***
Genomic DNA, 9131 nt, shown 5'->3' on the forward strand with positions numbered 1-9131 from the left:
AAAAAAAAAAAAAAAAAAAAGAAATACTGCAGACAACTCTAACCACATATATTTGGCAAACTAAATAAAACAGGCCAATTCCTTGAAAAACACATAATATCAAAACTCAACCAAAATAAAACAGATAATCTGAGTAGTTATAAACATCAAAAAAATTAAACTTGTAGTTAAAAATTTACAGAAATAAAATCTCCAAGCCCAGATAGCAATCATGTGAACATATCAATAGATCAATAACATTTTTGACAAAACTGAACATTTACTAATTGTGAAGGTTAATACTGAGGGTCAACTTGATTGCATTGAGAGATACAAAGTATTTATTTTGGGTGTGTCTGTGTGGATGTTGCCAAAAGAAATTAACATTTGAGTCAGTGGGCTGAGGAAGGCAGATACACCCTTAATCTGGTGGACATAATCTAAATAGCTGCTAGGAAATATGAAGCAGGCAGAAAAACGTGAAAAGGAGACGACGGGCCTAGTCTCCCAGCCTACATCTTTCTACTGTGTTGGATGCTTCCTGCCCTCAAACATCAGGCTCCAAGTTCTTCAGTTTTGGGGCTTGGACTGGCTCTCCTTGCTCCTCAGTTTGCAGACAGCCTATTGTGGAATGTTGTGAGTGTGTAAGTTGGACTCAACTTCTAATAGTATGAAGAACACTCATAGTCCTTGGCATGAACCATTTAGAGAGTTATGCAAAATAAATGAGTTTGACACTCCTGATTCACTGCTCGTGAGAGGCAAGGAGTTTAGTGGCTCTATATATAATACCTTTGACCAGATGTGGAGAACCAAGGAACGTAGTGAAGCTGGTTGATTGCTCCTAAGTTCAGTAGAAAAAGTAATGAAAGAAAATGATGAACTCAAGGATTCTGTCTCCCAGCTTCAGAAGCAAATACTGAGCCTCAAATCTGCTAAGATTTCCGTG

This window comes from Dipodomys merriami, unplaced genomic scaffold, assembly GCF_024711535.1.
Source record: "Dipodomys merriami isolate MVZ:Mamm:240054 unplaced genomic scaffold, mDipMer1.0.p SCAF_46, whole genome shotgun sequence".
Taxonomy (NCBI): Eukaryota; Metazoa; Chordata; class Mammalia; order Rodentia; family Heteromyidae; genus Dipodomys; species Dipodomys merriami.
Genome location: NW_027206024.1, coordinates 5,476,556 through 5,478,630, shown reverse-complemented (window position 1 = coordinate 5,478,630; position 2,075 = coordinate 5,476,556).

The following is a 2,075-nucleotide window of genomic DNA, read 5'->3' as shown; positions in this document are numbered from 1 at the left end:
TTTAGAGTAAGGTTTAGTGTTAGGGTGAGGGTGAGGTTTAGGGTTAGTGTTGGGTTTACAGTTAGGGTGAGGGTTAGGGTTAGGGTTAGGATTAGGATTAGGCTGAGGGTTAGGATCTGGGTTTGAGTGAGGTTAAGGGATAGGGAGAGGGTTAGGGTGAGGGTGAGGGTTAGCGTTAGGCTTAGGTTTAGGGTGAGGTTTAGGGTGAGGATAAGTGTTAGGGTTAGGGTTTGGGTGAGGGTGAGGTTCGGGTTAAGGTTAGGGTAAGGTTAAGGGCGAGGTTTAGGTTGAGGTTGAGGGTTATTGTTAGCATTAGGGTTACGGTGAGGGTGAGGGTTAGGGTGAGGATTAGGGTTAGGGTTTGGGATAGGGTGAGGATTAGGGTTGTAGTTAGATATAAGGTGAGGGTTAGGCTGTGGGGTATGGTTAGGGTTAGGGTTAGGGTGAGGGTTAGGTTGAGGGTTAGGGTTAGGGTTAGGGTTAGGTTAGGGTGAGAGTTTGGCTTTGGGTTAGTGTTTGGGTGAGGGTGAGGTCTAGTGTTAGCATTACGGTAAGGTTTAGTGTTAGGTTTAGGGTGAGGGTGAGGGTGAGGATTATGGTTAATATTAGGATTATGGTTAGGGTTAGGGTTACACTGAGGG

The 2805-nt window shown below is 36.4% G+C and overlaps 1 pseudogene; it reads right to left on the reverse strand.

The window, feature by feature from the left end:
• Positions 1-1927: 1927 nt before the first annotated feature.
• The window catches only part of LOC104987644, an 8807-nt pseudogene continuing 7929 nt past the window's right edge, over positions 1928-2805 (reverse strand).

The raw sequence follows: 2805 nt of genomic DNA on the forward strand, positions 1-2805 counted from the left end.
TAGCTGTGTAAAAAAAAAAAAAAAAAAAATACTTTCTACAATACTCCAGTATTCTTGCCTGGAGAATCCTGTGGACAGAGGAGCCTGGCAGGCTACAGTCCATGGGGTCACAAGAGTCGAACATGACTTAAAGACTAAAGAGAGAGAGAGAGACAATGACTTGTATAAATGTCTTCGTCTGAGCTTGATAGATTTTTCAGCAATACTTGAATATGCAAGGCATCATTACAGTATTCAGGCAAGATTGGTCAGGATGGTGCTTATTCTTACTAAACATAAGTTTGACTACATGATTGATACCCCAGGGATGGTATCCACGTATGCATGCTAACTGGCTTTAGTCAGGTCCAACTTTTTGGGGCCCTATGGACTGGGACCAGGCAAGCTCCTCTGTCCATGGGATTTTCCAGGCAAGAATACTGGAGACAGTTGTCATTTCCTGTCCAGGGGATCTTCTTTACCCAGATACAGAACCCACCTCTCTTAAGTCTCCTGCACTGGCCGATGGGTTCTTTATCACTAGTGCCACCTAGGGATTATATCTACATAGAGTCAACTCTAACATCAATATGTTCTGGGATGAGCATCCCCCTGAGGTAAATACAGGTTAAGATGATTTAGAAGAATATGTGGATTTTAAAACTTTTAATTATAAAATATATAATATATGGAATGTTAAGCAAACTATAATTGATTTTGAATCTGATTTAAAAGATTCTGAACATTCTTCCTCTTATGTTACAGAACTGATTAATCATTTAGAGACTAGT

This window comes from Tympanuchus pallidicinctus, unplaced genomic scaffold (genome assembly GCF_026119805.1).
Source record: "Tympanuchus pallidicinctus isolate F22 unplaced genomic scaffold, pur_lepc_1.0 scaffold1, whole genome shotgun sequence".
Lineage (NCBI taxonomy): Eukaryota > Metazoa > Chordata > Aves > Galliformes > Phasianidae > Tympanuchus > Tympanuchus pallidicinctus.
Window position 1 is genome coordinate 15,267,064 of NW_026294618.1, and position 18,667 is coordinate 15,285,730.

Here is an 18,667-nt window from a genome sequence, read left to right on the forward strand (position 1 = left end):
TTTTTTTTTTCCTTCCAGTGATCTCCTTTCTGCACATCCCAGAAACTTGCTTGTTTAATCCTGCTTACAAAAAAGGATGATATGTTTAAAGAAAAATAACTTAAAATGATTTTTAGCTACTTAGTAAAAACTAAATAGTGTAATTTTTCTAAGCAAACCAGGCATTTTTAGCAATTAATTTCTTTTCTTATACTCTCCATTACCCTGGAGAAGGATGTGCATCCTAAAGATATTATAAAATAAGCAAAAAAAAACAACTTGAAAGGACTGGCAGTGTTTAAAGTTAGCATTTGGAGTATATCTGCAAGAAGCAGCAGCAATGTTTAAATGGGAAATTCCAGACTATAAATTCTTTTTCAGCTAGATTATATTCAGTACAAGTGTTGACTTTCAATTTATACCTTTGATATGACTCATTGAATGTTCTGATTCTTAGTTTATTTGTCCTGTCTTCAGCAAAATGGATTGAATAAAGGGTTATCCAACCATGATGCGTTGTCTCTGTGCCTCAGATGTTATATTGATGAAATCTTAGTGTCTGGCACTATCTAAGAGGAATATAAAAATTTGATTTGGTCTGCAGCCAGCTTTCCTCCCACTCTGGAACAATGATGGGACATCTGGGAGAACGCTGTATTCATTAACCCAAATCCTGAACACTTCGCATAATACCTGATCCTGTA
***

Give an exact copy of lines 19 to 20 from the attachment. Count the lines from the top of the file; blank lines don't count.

Here is an 18,667-nt window from a genome sequence, read left to right on the forward strand (position 1 = left end):
TTTTTTTTTTCCTTCCAGTGATCTCCTTTCTGCACATCCCAGAAACTTGCTTGTTTAATCCTGCTTACAAAAAAGGATGATATGTTTAAAGAAAAATAACTTAAAATGATTTTTAGCTACTTAGTAAAAACTAAATAGTGTAATTTTTCTAAGCAAACCAGGCATTTTTAGCAATTAATTTCTTTTCTTATACTCTCCATTACCCTGGAGAAGGATGTGCATCCTAAAGATATTATAAAATAAGCAAAAAAAAACAACTTGAAAGGACTGGCAGTGTTTAAAGTTAGCATTTGGAGTATATCTGCAAGAAGCAGCAGCAATGTTTAAATGGGAAATTCCAGACTATAAATTCTTTTTCAGCTAGATTATATTCAGTACAAGTGTTGACTTTCAATTTATACCTTTGATATGACTCATTGAATGTTCTGATTCTTAGTTTATTTGTCCTGTCTTCAGCAAAATGGATTGAATAAAGGGTTATCCAACCATGATGCGTTGTCTCTGTGCCTCAGATGTTATATTGATGAAATCTTAGTGTCTGGCACTATCTAAGAGGAATATAAAAATTTGATTTGGTCTGCAGCCAGCTTTCCTCCCACTCTGGAACAATGATGGGACATCTGGGAGAACGCTGTATTCATTAACCCAAATCCTGAACACTTCGCATAATACCTGATCCTGTA